Japanese Jellyfish Bomb
May 15, 2016
It’s a bird! It’s a plane! No, it’s a… bomb? In the 1940s, the Japanese developed a new type of bomb: the Japanese balloon bomb, more commonly known as the jellyfish bomb.
Keep reading to learn more about this unique war tactic and its uses.
The creation of the jellyfish bomb
All’s fair in love and war. When Japan went to war with the United States after the attack on Pearl Harbor, they started thinking of unpredictable ways to attack the U.S. from across the Pacific. They knew the Pacific Northwest region of the country had a great deal of trees and forestry, so they devised a plot to try and set fire to those forests.
To do so, Japanese scientists began a project called Fu-Go. They discovered a unique way to use the sweeping air stream that blows across the Pacific Ocean from Japan to the U.S. mainland and planned to send these jellyfish bombs to set fires, therefore dampening civilian spirit and causing chaos.
A jellyfish bomb looked similar to a hot air balloon. They measured roughly 33 feet in diameter, and they were capable of carrying at least 1,000 pounds. On each jellyfish bomb, the Japanese attached a 33-pound anti-personnel fragmentation bomb along with a 64-foot fuse. Once lit, the fuse would burn for about 80 minutes before finally detonating.
Without sacrificing a plane or a soldier, the bombs would silently attack the U.S. where they were least expecting it. It was said that when these balloons were launched together, they looked like schools of jellyfish. American scientists estimated that the Japanese launched about 6,000 of these bombs.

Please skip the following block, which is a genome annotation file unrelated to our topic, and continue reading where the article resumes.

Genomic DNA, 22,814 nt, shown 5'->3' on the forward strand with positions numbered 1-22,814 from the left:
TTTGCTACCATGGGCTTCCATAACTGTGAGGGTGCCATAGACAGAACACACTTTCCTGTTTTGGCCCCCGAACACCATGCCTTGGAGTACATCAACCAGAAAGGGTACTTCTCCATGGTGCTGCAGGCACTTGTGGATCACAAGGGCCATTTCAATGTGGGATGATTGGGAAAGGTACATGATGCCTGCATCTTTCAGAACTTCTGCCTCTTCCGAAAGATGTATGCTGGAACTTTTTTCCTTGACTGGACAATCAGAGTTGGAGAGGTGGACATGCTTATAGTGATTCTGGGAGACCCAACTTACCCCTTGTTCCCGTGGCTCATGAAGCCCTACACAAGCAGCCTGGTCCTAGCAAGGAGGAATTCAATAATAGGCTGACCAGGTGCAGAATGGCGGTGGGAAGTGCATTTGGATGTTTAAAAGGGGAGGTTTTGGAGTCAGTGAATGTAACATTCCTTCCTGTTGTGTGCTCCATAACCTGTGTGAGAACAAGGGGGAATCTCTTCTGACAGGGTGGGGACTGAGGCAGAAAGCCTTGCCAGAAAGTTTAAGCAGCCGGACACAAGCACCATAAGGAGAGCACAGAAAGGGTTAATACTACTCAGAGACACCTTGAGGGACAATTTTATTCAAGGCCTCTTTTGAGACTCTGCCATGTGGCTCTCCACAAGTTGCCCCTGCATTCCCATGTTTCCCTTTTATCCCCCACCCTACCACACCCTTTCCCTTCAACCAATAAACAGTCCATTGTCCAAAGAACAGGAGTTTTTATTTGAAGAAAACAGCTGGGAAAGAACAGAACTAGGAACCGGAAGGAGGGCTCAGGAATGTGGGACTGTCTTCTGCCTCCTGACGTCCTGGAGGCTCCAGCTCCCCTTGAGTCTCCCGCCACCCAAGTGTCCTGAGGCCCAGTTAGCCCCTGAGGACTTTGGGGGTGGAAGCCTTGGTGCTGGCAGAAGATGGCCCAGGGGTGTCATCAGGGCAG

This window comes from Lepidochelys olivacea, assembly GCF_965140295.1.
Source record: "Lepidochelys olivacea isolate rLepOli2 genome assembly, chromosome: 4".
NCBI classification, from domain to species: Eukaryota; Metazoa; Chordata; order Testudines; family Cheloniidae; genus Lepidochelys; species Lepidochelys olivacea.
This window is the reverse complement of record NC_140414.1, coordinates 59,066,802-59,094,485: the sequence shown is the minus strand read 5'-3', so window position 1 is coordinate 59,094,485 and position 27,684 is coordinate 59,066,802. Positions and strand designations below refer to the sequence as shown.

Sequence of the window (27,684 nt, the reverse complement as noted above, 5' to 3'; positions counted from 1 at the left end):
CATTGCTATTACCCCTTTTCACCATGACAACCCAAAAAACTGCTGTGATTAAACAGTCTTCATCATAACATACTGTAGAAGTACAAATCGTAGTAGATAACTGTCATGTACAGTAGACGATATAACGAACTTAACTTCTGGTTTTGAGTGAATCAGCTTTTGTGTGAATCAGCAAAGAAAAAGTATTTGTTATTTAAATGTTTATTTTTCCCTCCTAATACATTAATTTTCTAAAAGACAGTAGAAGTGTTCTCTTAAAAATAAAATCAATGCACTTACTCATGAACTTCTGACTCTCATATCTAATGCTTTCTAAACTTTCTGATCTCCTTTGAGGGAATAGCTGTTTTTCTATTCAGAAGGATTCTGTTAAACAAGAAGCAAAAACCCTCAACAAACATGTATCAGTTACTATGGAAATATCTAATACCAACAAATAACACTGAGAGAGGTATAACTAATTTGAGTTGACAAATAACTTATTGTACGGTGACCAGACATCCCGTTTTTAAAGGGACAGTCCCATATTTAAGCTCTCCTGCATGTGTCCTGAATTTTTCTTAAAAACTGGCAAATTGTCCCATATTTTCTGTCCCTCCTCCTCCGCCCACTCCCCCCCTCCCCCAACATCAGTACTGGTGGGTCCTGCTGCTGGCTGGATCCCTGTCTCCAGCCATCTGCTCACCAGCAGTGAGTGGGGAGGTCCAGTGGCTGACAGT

The effects of the jellyfish bomb
U.S. civilians didn’t report any sightings of jellyfish bombs until late 1944. Coal miners spotted the first one near Thompson, Wyoming. Just a few days later, another one was seen in Kalispell, Montana. Local law enforcement officials gathered the parts that remained after detonation and sent them to Butte, Montana, where military and FBI personnel examined them. They were able to determine that the jellyfish bomb had come from the Japanese, but they had no idea how.
Once they figured out the Japanese plan, the U.S. military asked local news stations not to report the sightings and detonations of the bombs. We may never know exactly how many landed on U.S. soil or the extent the damage during the war.
There was one report during the war of a pregnant woman and five children killed by a jellyfish bomb on Gearhart Mountain in Bly, Oregon. For several years after the war, other reports began flowing in from cities in Nebraska, Michigan, California, Oregon and even Canada. By that time, it was permitted to report on the bombs.
During World War II, the Japanese sent hundreds of these jellyfish bombs towards the United States. Most of them have yet to be accounted for, but people are still finding them.
In October 2014, a group of forestry workers found a jellyfish bomb while working in Lumby, British Columbia – just 250 miles north of the U.S. border. Henry Proce, of the Royal Canadian Mounted Police, said the bomb was “far too dangerous to move,” according to an NPR report. In the end, it was safely destroyed.